I must admit, the old menu at Claes really needed a makeover, but I was too polite to say anything when I went for a meal with my friends several months ago. The dishes were outdated, but on the positive side, it gave me a sense of childhood nostalgia, bringing back memories of food I used to eat with my parents on Sundays at the dining room of the club we belonged to.
Sentimental feelings aside, when I found out that the menu was getting a complete overhaul with Chef Paul Bauer given full control over the new menu creation, I waited with bated breath to see what was in store for this idyllic dining room with a stunning view of the Pacific Ocean.
I must warn you though, this review is a long one, purely because I dined with five other people and between us, a lot of food was had and it’ll take some time to go through them all. A little like how it was when we were perusing the menu and deciding on what to eat. While we were doing that, an artistic platter arrived at the table in lieu of a bread basket.
A large sesame cracker sitting atop an easel reminiscent of a large shell is served with two demitasses of dipping sauces — a tomato based chili and ginger chutney.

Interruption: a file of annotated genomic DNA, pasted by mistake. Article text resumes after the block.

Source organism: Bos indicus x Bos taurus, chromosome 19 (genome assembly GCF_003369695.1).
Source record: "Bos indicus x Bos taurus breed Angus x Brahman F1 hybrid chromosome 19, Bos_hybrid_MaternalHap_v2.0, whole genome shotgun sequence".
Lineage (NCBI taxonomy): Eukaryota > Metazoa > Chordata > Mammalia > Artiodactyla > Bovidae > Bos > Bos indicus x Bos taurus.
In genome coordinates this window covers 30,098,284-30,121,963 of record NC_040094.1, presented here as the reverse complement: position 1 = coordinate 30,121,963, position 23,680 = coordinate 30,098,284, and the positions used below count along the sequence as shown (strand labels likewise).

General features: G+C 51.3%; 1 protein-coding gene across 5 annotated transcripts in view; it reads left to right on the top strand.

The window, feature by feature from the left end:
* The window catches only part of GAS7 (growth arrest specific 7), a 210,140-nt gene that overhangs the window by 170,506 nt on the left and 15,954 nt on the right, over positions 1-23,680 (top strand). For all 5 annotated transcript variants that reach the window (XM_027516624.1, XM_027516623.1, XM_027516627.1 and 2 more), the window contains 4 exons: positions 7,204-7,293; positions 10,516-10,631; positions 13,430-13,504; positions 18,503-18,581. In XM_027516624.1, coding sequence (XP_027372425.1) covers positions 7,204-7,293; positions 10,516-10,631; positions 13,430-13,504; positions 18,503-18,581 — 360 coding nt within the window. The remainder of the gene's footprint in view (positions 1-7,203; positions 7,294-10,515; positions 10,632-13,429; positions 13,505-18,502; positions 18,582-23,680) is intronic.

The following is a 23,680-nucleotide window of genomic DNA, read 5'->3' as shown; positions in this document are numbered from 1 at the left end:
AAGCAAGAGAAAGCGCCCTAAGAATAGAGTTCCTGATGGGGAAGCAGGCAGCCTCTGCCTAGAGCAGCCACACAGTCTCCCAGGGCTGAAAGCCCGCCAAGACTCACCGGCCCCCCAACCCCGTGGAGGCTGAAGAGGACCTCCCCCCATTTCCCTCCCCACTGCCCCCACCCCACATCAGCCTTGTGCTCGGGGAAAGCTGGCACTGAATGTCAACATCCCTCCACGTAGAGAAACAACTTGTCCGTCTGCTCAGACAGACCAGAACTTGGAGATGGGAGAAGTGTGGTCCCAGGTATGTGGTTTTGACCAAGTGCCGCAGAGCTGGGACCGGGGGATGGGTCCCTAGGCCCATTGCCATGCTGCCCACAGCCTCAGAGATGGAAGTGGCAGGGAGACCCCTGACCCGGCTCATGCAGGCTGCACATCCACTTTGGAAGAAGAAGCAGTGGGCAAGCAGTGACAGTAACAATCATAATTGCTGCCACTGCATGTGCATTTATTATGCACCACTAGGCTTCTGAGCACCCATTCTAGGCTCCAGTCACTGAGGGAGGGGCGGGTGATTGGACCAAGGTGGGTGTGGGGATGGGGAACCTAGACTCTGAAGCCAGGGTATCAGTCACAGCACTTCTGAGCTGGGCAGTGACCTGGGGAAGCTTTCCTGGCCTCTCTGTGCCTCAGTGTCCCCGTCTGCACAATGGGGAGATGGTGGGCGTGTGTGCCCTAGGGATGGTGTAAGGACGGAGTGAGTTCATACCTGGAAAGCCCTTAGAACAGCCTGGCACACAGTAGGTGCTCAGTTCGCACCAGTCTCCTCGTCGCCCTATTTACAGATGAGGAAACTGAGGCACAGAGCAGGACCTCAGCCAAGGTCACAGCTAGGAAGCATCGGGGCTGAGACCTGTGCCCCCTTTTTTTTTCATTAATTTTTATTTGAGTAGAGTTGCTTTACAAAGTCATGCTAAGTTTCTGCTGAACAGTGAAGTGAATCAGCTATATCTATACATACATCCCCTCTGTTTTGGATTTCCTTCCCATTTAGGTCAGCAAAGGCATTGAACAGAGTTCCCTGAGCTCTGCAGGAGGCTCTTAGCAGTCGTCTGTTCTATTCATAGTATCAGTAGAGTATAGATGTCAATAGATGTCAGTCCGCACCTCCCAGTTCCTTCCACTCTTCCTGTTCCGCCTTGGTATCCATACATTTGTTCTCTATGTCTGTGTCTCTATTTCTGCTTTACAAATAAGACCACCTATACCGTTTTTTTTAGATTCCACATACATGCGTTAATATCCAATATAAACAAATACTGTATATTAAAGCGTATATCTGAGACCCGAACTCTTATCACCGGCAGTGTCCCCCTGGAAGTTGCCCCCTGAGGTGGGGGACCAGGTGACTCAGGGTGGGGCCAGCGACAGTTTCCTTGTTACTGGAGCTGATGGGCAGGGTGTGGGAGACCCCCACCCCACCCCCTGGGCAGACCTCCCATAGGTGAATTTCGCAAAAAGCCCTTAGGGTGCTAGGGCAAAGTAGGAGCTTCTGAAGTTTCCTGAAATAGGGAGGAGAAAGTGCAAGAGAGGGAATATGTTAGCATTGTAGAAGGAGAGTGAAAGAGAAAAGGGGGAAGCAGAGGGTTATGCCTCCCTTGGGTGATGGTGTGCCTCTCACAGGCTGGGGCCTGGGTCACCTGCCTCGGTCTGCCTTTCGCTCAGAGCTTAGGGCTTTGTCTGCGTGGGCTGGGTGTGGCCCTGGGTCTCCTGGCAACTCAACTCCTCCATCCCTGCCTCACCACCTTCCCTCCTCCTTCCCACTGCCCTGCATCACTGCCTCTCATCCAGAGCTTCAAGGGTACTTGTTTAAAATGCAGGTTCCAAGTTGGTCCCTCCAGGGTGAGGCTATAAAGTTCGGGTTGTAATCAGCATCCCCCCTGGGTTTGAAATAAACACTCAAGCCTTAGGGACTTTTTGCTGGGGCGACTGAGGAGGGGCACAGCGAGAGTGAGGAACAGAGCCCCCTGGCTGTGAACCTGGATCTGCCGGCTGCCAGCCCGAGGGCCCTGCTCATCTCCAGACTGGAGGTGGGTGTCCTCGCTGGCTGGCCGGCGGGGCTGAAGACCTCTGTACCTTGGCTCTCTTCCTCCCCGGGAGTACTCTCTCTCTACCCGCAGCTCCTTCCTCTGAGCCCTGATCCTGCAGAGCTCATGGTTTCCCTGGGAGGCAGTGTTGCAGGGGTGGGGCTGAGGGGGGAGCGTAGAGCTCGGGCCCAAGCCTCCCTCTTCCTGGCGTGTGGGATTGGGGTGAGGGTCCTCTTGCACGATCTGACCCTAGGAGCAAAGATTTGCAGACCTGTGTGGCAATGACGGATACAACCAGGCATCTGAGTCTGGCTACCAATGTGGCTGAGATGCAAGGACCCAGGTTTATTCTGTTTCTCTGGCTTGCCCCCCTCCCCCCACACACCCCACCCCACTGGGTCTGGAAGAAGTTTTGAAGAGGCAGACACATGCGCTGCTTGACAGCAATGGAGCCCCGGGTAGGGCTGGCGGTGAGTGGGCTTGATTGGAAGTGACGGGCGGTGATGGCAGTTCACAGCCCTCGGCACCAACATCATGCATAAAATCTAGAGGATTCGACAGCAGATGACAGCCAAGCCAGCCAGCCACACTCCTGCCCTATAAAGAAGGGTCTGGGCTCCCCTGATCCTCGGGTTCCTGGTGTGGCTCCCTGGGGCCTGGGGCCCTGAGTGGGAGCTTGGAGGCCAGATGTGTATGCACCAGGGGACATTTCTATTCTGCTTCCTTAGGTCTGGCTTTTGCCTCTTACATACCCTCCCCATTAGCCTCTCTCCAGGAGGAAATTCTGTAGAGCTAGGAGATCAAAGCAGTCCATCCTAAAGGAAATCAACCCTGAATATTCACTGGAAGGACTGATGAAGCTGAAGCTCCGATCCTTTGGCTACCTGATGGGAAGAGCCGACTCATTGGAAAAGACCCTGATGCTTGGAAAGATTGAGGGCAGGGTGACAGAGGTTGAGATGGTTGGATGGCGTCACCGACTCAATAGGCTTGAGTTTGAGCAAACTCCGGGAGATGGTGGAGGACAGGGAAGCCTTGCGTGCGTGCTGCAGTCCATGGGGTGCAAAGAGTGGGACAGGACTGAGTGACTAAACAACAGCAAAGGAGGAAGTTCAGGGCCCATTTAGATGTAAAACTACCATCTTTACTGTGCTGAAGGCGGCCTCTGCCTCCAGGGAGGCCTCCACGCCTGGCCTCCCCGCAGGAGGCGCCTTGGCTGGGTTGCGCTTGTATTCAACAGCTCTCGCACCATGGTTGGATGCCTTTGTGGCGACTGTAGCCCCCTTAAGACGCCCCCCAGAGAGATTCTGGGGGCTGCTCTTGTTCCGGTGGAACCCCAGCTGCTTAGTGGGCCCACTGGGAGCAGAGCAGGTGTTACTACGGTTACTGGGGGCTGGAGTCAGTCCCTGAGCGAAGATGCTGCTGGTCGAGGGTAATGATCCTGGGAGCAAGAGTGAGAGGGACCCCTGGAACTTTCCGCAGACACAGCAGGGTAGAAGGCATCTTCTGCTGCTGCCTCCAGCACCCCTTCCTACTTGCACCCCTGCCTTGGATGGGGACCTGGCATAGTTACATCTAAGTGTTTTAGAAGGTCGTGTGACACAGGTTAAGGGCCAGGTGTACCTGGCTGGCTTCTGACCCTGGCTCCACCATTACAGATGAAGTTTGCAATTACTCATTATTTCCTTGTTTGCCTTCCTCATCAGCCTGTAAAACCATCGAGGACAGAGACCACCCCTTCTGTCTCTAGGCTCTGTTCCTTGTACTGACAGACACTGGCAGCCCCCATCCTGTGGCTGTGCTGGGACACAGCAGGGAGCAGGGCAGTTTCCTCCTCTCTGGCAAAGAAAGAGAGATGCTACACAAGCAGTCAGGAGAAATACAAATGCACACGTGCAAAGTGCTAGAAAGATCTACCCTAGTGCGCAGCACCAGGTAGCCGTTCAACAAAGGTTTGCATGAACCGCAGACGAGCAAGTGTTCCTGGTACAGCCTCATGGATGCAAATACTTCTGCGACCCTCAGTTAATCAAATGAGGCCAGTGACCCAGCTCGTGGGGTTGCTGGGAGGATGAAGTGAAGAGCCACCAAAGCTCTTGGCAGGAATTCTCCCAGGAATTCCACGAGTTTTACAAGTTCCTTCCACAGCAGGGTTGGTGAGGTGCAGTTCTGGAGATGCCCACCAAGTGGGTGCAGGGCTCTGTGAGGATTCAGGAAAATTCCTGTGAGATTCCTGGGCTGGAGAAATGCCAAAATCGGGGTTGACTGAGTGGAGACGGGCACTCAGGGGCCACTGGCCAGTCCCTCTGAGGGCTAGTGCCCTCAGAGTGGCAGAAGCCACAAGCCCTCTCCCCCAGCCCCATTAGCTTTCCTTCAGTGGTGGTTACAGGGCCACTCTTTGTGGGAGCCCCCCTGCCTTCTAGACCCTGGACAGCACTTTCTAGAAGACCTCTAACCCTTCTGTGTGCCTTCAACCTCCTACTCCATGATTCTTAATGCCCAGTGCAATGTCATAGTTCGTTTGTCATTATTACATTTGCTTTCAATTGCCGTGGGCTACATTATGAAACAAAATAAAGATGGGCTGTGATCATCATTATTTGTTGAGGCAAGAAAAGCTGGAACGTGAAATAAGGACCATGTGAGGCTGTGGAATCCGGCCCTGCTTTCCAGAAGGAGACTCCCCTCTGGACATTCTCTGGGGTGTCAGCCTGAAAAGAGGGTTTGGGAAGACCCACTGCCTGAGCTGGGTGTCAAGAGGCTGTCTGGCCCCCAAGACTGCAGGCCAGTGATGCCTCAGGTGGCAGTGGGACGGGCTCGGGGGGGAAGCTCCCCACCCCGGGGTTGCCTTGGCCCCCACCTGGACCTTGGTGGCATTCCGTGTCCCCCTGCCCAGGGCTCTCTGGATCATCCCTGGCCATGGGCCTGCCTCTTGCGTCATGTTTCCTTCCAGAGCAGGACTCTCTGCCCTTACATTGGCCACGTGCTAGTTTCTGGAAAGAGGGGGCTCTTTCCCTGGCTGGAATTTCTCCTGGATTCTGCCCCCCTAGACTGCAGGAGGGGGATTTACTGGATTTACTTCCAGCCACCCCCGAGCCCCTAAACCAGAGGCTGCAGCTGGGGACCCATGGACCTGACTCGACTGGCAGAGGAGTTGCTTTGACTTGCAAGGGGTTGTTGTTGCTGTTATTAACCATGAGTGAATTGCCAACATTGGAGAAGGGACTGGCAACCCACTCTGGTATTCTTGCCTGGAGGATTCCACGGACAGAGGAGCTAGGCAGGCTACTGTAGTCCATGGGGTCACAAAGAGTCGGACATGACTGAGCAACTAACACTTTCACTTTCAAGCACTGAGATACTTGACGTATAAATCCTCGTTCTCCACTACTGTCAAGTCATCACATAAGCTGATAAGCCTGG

These delicious crackers are a take on Vietnamese banh da tom and every table gets one (or two) to munch on while perusing the menu.
As the light starts to slowly fade, once again, I started panicking and decided to take charge and order some appetizers for the table while everyone else was enjoying catching up with one another, sipping on wine and munching on the sesame crackers. I wanted to capture photos with natural lighting rather than artificial for the full effect and I couldn’t wait any longer!
Although we didn’t eat everything in the order I will be presenting them in, they will be described in the categories they are listed on the menu starting with Small Bites.
Peking Style Duck Wontons ($9) are fried wontons served in a dim sum basket with lacquered chopsticks in a box to complete the Asian feel. The duck is flavorful and even agreeable to my Chinese palate. I didn’t care for the guava sweet and sour dipping sauce though because, well, I’m just not a “fruit in my savory dishes” kinda gal — I make exceptions though with game.
This was positively one of the favorites! Hand Cut Wagyu Beef Tartare ($12) comes on an elongated plate with all the condiments separate for you to mix as you wish. Finely chopped Wagyu beef is drizzled with juniper oil and piquillo peppers, capers are placed to the side for you to add more or less of according to your taste.